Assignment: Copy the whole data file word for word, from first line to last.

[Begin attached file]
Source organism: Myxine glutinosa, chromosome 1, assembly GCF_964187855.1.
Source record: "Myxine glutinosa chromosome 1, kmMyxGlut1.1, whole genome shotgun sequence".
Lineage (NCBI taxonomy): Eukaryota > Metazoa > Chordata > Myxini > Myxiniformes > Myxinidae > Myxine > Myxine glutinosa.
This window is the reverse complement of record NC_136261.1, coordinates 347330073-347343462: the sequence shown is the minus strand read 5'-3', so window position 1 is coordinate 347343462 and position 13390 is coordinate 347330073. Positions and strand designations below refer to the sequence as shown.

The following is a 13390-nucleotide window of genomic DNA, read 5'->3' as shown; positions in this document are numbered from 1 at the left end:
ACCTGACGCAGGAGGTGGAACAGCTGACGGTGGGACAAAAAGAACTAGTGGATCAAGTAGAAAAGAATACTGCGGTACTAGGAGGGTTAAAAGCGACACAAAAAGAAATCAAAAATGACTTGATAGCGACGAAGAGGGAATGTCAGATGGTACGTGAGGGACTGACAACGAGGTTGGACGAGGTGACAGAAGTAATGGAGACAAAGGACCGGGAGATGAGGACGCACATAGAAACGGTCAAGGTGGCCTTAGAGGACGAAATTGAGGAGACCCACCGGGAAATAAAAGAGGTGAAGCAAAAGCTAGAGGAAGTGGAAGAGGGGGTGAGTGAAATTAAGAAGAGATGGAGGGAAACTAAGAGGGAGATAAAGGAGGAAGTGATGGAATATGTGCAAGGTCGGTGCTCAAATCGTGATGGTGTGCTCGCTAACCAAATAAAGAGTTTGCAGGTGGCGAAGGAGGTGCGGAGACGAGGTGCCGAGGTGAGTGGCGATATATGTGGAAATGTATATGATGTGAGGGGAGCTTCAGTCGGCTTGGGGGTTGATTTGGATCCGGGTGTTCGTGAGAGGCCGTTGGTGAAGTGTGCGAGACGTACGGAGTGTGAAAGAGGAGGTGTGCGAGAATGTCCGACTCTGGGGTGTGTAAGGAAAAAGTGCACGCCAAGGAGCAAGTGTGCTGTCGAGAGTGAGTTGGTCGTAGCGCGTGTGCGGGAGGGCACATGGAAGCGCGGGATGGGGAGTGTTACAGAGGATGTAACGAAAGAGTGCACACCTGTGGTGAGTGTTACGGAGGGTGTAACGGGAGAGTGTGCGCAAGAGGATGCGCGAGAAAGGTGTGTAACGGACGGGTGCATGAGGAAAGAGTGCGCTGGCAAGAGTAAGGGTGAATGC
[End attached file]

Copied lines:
Source organism: Myxine glutinosa, chromosome 1, assembly GCF_964187855.1.
Source record: "Myxine glutinosa chromosome 1, kmMyxGlut1.1, whole genome shotgun sequence".
Lineage (NCBI taxonomy): Eukaryota > Metazoa > Chordata > Myxini > Myxiniformes > Myxinidae > Myxine > Myxine glutinosa.
This window is the reverse complement of record NC_136261.1, coordinates 347330073-347343462: the sequence shown is the minus strand read 5'-3', so window position 1 is coordinate 347343462 and position 13390 is coordinate 347330073. Positions and strand designations below refer to the sequence as shown.

The following is a 13390-nucleotide window of genomic DNA, read 5'->3' as shown; positions in this document are numbered from 1 at the left end:
ACCTGACGCAGGAGGTGGAACAGCTGACGGTGGGACAAAAAGAACTAGTGGATCAAGTAGAAAAGAATACTGCGGTACTAGGAGGGTTAAAAGCGACACAAAAAGAAATCAAAAATGACTTGATAGCGACGAAGAGGGAATGTCAGATGGTACGTGAGGGACTGACAACGAGGTTGGACGAGGTGACAGAAGTAATGGAGACAAAGGACCGGGAGATGAGGACGCACATAGAAACGGTCAAGGTGGCCTTAGAGGACGAAATTGAGGAGACCCACCGGGAAATAAAAGAGGTGAAGCAAAAGCTAGAGGAAGTGGAAGAGGGGGTGAGTGAAATTAAGAAGAGATGGAGGGAAACTAAGAGGGAGATAAAGGAGGAAGTGATGGAATATGTGCAAGGTCGGTGCTCAAATCGTGATGGTGTGCTCGCTAACCAAATAAAGAGTTTGCAGGTGGCGAAGGAGGTGCGGAGACGAGGTGCCGAGGTGAGTGGCGATATATGTGGAAATGTATATGATGTGAGGGGAGCTTCAGTCGGCTTGGGGGTTGATTTGGATCCGGGTGTTCGTGAGAGGCCGTTGGTGAAGTGTGCGAGACGTACGGAGTGTGAAAGAGGAGGTGTGCGAGAATGTCCGACTCTGGGGTGTGTAAGGAAAAAGTGCACGCCAAGGAGCAAGTGTGCTGTCGAGAGTGAGTTGGTCGTAGCGCGTGTGCGGGAGGGCACATGGAAGCGCGGGATGGGGAGTGTTACAGAGGATGTAACGAAAGAGTGCACACCTGTGGTGAGTGTTACGGAGGGTGTAACGGGAGAGTGTGCGCAAGAGGATGCGCGAGAAAGGTGTGTAACGGACGGGTGCATGAGGAAAGAGTGCGCTGGCAAGAGTAAGGGTGAATGC